That text-based configuration file we mentioned above isn’t digitally signed – at least, it isn’t checked by GRUB itself, and in most Linux distros there is apparently no additional process for validating the file before the operating system loads.
And the BootHole vulnerability is a parsing error in the GRUB bootloader that leads to a buffer overflow while the configuration file is being read in.
Text files are supposed to be pure data, but by feeding the GRUB bootloader a line that’s far too long, it seems that you can not only crash the bootloader code, but also wrangle control back from it, causing code execution to continue inside the data that just got read in from the text file.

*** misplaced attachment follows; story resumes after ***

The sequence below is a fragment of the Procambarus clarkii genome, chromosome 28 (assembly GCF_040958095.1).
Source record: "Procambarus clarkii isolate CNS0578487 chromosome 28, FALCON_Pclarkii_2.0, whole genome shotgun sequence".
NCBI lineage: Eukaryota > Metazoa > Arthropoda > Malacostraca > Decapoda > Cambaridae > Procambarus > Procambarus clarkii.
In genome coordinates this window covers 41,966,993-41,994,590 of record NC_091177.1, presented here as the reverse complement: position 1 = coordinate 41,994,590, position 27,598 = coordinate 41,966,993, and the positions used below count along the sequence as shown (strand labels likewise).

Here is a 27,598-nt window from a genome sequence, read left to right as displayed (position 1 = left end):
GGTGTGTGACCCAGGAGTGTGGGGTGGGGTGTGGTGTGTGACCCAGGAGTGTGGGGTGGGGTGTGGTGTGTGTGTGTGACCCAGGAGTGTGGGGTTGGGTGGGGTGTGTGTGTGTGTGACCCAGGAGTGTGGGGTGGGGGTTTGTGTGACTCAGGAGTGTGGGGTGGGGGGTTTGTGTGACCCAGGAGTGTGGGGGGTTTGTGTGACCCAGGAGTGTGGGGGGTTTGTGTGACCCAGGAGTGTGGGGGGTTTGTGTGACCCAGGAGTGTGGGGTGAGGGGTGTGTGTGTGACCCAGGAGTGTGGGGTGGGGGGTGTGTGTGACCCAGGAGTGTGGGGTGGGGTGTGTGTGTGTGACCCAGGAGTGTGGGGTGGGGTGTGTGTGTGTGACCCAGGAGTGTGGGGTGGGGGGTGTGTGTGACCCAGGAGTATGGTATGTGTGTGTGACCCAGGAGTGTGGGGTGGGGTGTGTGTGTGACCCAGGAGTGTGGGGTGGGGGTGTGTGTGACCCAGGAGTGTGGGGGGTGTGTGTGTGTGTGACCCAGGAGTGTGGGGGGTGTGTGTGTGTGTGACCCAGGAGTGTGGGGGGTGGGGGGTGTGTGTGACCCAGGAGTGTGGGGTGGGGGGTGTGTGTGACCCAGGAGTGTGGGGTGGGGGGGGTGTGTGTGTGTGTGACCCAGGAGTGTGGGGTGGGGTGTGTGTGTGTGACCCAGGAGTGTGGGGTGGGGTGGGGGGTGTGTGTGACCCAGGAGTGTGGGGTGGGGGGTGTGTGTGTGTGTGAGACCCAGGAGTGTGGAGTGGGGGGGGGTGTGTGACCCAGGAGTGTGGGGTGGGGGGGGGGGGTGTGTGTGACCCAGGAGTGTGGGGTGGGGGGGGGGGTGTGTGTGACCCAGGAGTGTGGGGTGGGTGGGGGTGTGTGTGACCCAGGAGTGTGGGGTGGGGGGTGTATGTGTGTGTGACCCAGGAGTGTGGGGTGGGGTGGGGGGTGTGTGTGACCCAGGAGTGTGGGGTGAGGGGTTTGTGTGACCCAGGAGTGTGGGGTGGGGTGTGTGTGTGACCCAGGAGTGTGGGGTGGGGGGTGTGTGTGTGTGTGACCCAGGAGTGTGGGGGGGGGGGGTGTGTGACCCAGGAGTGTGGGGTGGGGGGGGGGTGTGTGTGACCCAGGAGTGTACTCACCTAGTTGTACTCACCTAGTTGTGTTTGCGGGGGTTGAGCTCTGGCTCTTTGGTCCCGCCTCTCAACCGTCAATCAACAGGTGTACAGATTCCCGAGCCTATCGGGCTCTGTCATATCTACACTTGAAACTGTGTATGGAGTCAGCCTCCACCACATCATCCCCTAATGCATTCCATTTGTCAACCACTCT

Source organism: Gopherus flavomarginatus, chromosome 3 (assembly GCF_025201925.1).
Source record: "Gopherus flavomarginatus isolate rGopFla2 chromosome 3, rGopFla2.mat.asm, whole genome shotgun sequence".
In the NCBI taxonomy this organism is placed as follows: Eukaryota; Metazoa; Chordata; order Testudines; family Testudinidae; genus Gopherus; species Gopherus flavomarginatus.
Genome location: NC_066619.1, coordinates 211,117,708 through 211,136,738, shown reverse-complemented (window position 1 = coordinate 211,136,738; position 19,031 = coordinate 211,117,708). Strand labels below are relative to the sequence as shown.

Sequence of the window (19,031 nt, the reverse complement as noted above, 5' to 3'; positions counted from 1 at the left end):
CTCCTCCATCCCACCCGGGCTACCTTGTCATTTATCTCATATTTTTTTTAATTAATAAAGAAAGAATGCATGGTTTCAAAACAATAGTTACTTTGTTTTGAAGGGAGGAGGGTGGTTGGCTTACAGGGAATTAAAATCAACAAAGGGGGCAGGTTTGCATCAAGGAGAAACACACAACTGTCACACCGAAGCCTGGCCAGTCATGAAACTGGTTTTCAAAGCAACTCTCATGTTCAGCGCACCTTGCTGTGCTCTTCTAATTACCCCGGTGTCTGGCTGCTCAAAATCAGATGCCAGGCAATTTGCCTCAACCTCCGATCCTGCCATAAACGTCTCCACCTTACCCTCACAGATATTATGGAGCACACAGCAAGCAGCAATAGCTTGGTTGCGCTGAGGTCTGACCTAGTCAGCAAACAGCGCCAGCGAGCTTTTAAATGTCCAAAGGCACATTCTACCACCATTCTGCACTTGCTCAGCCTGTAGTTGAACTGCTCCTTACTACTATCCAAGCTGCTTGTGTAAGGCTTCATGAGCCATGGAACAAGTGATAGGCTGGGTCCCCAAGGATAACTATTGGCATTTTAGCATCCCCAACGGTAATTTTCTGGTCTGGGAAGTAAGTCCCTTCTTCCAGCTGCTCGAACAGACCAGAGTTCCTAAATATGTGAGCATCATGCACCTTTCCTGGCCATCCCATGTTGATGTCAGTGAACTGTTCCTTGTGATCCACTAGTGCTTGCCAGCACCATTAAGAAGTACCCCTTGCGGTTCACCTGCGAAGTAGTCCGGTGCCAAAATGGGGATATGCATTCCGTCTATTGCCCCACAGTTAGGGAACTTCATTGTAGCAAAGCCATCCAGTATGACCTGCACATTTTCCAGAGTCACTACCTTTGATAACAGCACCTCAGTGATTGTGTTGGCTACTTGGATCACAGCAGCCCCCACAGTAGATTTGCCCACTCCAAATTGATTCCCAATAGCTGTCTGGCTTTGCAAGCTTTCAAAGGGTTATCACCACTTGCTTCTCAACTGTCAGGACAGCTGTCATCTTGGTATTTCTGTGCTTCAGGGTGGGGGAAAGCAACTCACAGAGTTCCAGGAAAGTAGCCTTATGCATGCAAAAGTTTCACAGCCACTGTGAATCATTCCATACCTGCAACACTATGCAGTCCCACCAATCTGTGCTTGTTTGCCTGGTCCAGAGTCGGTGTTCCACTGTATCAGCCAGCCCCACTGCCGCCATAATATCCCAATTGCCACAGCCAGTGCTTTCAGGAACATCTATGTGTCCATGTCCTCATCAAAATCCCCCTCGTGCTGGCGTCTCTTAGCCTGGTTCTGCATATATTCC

Eclypsium, the company that found this vulnerability, reports that it’s the sort of bug that you might call a “comedy of errors”.
GRUB correctly detects that the line is too long for the buffer, catches the error, faithfully reports it where you might just about notice it pop up on the console if you were looking at the screen at exactly the right instant…
…and then ignores the error and carries on anyway.
Simply put: anyone who has root-level access to your computer, and can write text into the GRUB.CFG file, can sneak in bootloader code – what’s known as shellcode in the jargon – via that text file.
But because the text file is considered “mostly harmless”, in the words of the HHGttG, it is not subjected to the same digital signature controls as the other files that are part of the secure bootstrap process.
In other words, crooks can implant arbitrary bootloader code that will run next time you restart your computer, before the operating system starts up, without bothering about digital signatures.